What Is Thai Yoga?
Thai Yoga is one of the great treasures of Traditional Thai Medicine. While many people have heard of and experienced Thai Massage and its health benefits, the art of Thai yoga is still largely unknown outside of Thailand. Come explore the history, principles, benefits and practices of Ruesri Dat Ton - the Hermit's Self-Healing Art. If you find it interesting, please have a look at the Thai yoga and Thai massage bookstore for books and DVDs to learn more about traditional Thai medicine and other aspects of Thai culture.
For many centuries, the people of Thailand have practiced a set of physical exercises known collectively as Ruesri Dat Ton. Because of the slow, exotic movements of Ruesri Dat Ton, non-Thai people who see it performed liken its practice to that of Indian Yoga as popularized by Hindu teachers who came to the West. Some Western practitioners of Ruesri Dat Ton have therefore dubbed the art "Thai yoga." Others refer to Thai massage with this same term because Thai massage is like having another person do yoga on you.
Thai medicine received influences from other countries in the course of
its history. One can see the imprints of Indian Yoga philosophy,
Ayurveda, traditional Chinese medicine and Buddhism in its theories and
practices including Thai yoga. That does not mean that Ruesri Dat Ton is the same as Indian
yoga, and the two should not be confused. A short course on Thai
Yoga at Wat Po would be enough to show that Thai practitioners
differentiate between the two from the onset. However they do seem to impart many of the same benefits to the mind and body.
Ruesri Dat Ton or Thai yoga may be translated as ascetic self-stretching. Modern-day Wat Po instruction teaches the function of Ruesri Dat Ton as a healing system for the body and its energy, and differentiates between this and the aim of Indian Hatha yoga to prepare the yogi for meditation. Thai yoga, Thai massage and Indian yoga can confer many of the same benefits to the practitioner such as greater flexibility and removal of toxins.
Of course, Thai yoga can be and is employed in meditation with wonderful results, just as many people use Hatha yoga for purely physical (or mental and emotional) benefits. Legend says that Thai yoga was originally conceived as part of spiritual activity. It is interesting to note that the hermits liked to wear tigers' skins, perhaps as a sign of attainment - of the triumph of spirit over matter - or for powers associated with it.
Even today, Ruesri Dat Ton is ideal for occult practitioners, mystics and yogis. Mastery of posture, breathing, vital power, self-awareness and relaxation are critical to success in occult and mystical practices. Thai yoga helps in all cases.
Benefits of Thai Yoga
The movements and postures of Ruesri Dat Ton yield the same benefits as one would get from Nuad Bo Rarn or Thai massage. Like traditional Thai massage, Thai yoga focuses on the ten major sen lines. But unlike Thai massage, which requires the help of a Thai massage practitioner, the healing postures of Ruesri Dat Ton are performed alone.
Ruesri Dat Ton restores and strengthens the flow of vital force through the sen lines. By practicing Thai yoga, one safeguards the body and mind against many ailments.
Correct and regular practice of Thai yoga:
- Warms up the body prior to doing meditation or a sporting activity
- Gives the body a well-rounded workout
- Increases flexibility
- Improves blood circulation
- Improves breathing capacity
- Improves mood and keeps the mind clear
- Helps treat muscle pain
- Relaxes and cools down the body after exercise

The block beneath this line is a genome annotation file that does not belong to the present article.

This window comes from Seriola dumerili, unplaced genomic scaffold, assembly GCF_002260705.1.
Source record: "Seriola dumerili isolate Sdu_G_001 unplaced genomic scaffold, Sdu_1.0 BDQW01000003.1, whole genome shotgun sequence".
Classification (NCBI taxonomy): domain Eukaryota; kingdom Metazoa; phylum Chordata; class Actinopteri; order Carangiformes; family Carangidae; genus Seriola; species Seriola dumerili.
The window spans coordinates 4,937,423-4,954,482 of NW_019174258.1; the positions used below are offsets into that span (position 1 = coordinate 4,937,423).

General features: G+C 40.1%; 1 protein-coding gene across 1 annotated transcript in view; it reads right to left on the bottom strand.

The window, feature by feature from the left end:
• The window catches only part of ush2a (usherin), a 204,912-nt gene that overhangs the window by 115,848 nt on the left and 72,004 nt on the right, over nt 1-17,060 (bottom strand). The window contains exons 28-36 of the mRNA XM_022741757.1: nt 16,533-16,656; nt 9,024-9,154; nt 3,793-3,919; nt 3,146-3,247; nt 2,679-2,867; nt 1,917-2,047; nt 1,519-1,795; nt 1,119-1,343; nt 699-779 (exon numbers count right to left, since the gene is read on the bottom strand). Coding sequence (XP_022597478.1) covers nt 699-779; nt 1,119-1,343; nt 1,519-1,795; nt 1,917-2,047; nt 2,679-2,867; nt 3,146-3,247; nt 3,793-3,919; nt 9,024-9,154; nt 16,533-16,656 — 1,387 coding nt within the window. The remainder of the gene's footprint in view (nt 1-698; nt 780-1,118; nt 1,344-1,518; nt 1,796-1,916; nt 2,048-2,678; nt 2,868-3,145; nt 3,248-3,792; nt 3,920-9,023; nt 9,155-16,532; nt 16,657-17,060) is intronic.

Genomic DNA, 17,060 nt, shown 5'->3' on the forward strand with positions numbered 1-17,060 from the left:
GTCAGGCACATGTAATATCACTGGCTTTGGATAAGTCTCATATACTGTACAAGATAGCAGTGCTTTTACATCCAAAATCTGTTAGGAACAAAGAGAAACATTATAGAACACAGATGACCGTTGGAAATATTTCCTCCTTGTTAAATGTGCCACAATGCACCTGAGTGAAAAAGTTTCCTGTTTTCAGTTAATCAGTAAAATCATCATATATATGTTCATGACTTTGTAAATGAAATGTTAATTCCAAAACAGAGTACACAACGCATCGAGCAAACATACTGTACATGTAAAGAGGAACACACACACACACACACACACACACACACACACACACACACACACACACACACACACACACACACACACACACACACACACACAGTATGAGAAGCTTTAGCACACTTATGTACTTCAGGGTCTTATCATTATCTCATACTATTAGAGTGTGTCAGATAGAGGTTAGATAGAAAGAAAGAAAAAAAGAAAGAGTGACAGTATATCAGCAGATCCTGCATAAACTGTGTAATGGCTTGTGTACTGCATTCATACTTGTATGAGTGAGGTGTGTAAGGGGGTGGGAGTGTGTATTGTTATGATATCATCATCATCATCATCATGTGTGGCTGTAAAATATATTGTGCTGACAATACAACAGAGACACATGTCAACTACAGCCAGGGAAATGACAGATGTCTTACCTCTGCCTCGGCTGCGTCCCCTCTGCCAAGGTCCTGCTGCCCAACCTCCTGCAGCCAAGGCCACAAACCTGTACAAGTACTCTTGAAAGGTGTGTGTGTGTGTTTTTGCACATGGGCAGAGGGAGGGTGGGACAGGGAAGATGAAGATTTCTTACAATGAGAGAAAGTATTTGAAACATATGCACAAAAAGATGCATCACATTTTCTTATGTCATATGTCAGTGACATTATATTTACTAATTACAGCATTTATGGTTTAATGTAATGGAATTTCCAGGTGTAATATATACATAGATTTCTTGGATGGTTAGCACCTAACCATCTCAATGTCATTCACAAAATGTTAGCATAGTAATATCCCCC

As far as meditation goes, a system like Thai yoga is extremely helpful in gaining mastery over one's body, vital energy and mind. Regular yoga practice for meditation:
- Develops poise, calmness and balance
- Increases self-awareness
- Develops breath control
- Controls vital energy ("prana")
- Develops ability to relax the body
- Stills the mind
- Purifies and energizes the body
All these qualities are necessary to successful occult and mystical practices.
Tradition ascribes the founding of traditional Thai medicine and Thai yoga to a Buddhist physician known as Shivago Komarpaj, or Jivaka Kumara Phacca. Before he joined the Sangha or community of monks, Jiavaka was a rishi or hermit. Such hermits practiced intense ascetic and meditation practices in the remote valleys of the Himalaya. The demands of such extraordinary practices on the body and mind led the rishis to develop exercises that could strengthen the body, sustain it through long periods of training and allow it to resume its normal functions afterward. These exercises grew into a complete set of movements that are now known as yoga.
The therapeutic techniques of Jivaka Kumara Phacca arrived in Thailand circa 1238. After the communities had been pushed out of the Himalayas, they migrated first to Ceylon and then to Cambodia, where Buddhism was adopted by the ancient Khmer, founders of the Angkor empire. In 1238, the Thai conquered this region and eventually adopted much of Kkmer culture including its religion, Buddhism. Naturally they also became interested in Jivaka's heritage. It was then perhaps that the Thai people began to practice Ruesri Dat Ton.
During the Burmese conquest of Ayutthaya, the old capital of Thailand, in 1767, many of the medical texts that were a part of traditional Thai medicine were lost. Fortunately, King Rama III ordered the remaining ancient medical texts throughout Thailand be collected with the intent to restore and preserve the ancient knowledge of traditional Thai medicine and its disciplines – including Ruesri Dat Ton or Thai yoga, and Nuad Bo Rarn or Thai massage – as they were handed down through Jivaka Kumara Phacca.
Today, the teachings and practices of Jivaka Kumara Phacca are still alive today in Thailand, where Khun Shivago is known as ‘The Father of Traditional Thai Medicine.'
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